To maximize how much product could fit on a truck for shipment, Canadian tomato farm Cecelia Acres wanted to stack its pallets higher than its employees could comfortably handle. A Kawasaki CP180L robot integrated by Caxton Mark did that and more.
The robotic system enabled Cecelia Acres to get the most out of its shipments to the distributor. “We designed the system for them to maximize the space in the trailers of the semis,” says Gino Fratarcangeli, director of operations for Caxton Mark. “So when they fill a truck, it’s as high as it can go without wasting space or wasting product.”
Certainly, the ability to consistently add that 11th box to the top of each stack without putting undue strain on one worker served to provide motivation for the change. But there’s more to it than that. “The robot doesn’t call in sick, the robot’s never late, and the robot does repetitive motion,” says Robert Chapman, director of automation for the Hazel Group, a group of three farms that includes Cecelia Acres along with Heritage Farms and Hazel Farms. “So I don’t have to worry about compensation, or he’s tired, or he’s slowing down, anything like that. It’s a steady pace and away we go.”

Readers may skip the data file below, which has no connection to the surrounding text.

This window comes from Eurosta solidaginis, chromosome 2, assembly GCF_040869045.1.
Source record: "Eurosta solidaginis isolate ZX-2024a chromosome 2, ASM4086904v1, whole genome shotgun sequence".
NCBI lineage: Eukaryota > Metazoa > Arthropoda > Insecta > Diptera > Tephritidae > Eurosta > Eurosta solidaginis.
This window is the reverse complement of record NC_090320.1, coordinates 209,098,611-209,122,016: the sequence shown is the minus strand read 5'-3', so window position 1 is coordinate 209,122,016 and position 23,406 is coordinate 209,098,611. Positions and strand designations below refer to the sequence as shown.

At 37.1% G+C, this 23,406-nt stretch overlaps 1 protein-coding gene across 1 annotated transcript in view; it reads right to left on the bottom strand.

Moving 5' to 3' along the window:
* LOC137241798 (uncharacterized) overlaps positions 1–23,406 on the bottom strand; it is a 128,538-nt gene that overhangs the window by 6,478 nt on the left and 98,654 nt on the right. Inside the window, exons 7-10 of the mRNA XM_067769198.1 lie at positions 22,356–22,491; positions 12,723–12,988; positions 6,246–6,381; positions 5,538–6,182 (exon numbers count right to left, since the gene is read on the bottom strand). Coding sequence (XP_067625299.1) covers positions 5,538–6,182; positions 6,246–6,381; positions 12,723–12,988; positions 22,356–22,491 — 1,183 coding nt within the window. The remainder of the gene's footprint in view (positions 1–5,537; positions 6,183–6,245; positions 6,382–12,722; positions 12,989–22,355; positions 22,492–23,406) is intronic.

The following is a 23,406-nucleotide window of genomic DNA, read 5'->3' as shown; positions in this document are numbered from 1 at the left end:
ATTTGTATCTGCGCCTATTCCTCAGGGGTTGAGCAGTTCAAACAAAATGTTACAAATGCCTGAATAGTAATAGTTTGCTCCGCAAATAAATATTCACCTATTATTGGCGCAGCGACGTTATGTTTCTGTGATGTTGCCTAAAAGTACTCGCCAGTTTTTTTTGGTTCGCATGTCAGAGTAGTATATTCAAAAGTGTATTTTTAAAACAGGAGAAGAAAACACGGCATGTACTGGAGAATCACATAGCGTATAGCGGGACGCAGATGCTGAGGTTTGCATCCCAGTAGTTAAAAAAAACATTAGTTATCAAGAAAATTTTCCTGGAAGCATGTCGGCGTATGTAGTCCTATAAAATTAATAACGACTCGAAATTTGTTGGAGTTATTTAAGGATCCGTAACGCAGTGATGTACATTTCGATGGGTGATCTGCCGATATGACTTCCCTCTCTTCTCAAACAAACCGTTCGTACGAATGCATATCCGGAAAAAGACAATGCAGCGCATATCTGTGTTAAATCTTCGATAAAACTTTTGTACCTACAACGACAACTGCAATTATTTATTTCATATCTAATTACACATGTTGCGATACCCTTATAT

Far from concerned about robots eliminating jobs, the Hazel Group has difficulty finding reliable workers for the jobs it has, Chapman notes. “We’re bringing more offshore workers in because we know they’re going to be here for a term,” he says. “Whereas we can’t find locals—one day they’re here, next day they’re gone, we don’t know if they’re coming in. They want to go home, they just got here. Most of the time, it’s just we can’t find help.”